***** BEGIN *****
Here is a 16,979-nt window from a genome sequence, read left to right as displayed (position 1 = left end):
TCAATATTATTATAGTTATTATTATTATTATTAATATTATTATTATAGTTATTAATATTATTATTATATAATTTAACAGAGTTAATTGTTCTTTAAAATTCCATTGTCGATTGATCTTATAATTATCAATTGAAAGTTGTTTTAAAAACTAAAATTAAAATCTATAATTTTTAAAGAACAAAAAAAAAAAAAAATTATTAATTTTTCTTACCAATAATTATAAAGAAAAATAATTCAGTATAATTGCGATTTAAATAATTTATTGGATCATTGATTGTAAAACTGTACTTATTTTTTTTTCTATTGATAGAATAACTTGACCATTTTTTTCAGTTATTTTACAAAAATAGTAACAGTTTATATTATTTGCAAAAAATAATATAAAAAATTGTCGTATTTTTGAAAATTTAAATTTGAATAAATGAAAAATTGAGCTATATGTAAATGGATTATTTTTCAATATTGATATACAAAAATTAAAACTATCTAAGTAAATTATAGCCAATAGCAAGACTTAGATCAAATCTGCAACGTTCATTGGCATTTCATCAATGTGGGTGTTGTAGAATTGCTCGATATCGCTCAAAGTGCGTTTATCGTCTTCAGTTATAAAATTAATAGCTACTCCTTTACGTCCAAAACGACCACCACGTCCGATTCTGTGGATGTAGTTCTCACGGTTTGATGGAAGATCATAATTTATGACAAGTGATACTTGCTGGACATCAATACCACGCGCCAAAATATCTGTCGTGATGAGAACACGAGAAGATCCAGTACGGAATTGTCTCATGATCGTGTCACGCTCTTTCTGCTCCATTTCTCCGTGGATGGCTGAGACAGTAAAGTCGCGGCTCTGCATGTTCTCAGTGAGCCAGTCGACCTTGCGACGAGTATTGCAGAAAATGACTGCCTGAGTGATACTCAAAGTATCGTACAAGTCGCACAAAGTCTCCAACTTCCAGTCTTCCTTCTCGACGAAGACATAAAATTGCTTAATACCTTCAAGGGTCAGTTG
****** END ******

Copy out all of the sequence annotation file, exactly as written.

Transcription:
Here is a 16,979-nt window from a genome sequence, read left to right as displayed (position 1 = left end):
TCAATATTATTATAGTTATTATTATTATTATTAATATTATTATTATAGTTATTAATATTATTATTATATAATTTAACAGAGTTAATTGTTCTTTAAAATTCCATTGTCGATTGATCTTATAATTATCAATTGAAAGTTGTTTTAAAAACTAAAATTAAAATCTATAATTTTTAAAGAACAAAAAAAAAAAAAAATTATTAATTTTTCTTACCAATAATTATAAAGAAAAATAATTCAGTATAATTGCGATTTAAATAATTTATTGGATCATTGATTGTAAAACTGTACTTATTTTTTTTTCTATTGATAGAATAACTTGACCATTTTTTTCAGTTATTTTACAAAAATAGTAACAGTTTATATTATTTGCAAAAAATAATATAAAAAATTGTCGTATTTTTGAAAATTTAAATTTGAATAAATGAAAAATTGAGCTATATGTAAATGGATTATTTTTCAATATTGATATACAAAAATTAAAACTATCTAAGTAAATTATAGCCAATAGCAAGACTTAGATCAAATCTGCAACGTTCATTGGCATTTCATCAATGTGGGTGTTGTAGAATTGCTCGATATCGCTCAAAGTGCGTTTATCGTCTTCAGTTATAAAATTAATAGCTACTCCTTTACGTCCAAAACGACCACCACGTCCGATTCTGTGGATGTAGTTCTCACGGTTTGATGGAAGATCATAATTTATGACAAGTGATACTTGCTGGACATCAATACCACGCGCCAAAATATCTGTCGTGATGAGAACACGAGAAGATCCAGTACGGAATTGTCTCATGATCGTGTCACGCTCTTTCTGCTCCATTTCTCCGTGGATGGCTGAGACAGTAAAGTCGCGGCTCTGCATGTTCTCAGTGAGCCAGTCGACCTTGCGACGAGTATTGCAGAAAATGACTGCCTGAGTGATACTCAAAGTATCGTACAAGTCGCACAAAGTCTCCAACTTCCAGTCTTCCTTCTCGACGAAGACATAAAATTGCTTAATACCTTCAAGGGTCAGTTG